In 20,000 Leagues under the Sea, published in Paris in 1870, Jules Verne narrated the adventures of the Nautilus, a large submarine that tours the world’s oceans often at great depth (the 20,000 leagues – about 80,000 kilometres – refer to the distance travelled). When writing the story, Verne didn’t worry too much about solving every technical issue involved with undersea exploration: he was intent on pinning down capacities he felt it would one day be important to have. He described the Nautilus as being equipped with a huge widow even though he himself had no idea how to make glass that could withstand immense barometric pressures. He imagined the vessel having a machine that could make seawater potable, though the science behind desalination was extremely primitive at the time. And he described the Nautilus as powered by batteries – even though this technology was in its infancy.
‘Wouldn’t glass shatter at that pressure?’ Keeping certain questions at bay for long enough to shape a vision. Original illustrations by Alphonse de Neuville and Edouard Riou.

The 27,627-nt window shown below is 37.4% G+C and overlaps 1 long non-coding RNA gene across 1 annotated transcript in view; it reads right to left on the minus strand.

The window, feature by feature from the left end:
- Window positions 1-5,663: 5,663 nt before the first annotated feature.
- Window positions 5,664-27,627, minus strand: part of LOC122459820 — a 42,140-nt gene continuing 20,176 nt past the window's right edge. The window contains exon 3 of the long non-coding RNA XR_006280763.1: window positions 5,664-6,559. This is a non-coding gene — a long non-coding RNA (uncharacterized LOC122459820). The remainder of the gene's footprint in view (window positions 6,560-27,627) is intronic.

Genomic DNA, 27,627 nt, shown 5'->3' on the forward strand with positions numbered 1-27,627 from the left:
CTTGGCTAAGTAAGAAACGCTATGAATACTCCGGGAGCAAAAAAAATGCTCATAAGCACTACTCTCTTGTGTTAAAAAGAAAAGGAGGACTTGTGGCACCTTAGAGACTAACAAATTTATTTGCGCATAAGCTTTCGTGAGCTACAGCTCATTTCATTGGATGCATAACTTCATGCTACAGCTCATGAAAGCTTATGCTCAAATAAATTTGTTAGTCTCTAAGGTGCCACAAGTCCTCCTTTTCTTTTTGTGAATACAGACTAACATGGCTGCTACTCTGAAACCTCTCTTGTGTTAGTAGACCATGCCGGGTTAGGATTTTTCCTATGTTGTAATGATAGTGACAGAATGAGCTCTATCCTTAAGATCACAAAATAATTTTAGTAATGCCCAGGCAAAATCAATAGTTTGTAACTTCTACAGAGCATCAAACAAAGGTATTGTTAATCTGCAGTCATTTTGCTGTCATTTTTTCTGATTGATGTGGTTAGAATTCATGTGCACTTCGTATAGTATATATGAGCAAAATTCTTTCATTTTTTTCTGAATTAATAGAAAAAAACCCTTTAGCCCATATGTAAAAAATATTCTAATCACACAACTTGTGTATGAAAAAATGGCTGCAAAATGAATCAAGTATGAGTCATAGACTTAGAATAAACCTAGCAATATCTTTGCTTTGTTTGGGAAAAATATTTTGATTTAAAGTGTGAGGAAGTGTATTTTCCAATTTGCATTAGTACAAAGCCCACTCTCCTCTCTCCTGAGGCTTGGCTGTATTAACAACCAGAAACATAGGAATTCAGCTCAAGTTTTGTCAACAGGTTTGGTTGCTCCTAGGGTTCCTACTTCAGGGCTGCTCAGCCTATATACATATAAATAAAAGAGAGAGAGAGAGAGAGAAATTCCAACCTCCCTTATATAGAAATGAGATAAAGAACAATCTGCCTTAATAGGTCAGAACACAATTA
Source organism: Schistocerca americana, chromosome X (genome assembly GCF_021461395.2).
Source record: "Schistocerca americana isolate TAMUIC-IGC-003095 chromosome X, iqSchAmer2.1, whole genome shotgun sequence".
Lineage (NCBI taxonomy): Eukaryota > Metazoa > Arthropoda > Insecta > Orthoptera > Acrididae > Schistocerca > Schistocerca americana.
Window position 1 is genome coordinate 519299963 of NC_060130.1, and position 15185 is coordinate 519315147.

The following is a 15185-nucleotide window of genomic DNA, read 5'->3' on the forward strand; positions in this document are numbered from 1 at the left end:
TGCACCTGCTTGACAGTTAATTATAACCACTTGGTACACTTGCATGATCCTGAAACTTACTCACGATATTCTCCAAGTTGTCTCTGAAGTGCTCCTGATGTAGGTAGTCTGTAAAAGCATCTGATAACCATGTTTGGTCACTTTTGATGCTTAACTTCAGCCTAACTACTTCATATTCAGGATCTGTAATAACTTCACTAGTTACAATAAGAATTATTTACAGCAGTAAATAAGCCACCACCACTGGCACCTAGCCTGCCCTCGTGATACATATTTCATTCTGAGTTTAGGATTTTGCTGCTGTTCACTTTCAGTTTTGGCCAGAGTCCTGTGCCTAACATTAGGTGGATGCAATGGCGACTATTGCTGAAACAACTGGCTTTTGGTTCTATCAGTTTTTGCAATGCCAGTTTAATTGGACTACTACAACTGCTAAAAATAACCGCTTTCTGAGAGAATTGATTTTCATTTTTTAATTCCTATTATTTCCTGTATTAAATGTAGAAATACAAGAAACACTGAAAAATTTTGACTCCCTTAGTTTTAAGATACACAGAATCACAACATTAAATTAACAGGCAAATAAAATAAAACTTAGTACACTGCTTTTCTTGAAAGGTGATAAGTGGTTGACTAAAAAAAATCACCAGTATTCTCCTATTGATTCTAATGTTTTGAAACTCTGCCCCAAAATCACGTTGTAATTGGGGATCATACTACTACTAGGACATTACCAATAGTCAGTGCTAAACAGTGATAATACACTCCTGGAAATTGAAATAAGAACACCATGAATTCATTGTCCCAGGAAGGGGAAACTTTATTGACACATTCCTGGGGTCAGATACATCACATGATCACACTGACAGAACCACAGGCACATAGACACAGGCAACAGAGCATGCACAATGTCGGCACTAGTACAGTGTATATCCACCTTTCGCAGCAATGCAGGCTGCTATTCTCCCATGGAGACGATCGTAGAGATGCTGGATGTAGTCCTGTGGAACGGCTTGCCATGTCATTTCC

Jules Verne wasn’t an enemy of technology. He was deeply fascinated by practical problems. But in writing his novels, he held off from worrying too much about the ‘how’ questions. He wanted to picture the way things could be, while warding off – for a time – the many practical objections that would one day have to be addressed. He was thereby able to bring the idea of the submarine into the minds of millions while the technology slowly emerged that would allow the reality to take hold.
In his earlier story of 1865, From the Earth to the Moon, Verne had explored the notion of orbiting and then landing on the moon. He let himself imagine such a feat without getting embarrassed that it was entirely beyond the reach of all available technology.
It could become real in part because it had first been imagined. Illustrations by Henri de Montaut for the original edition.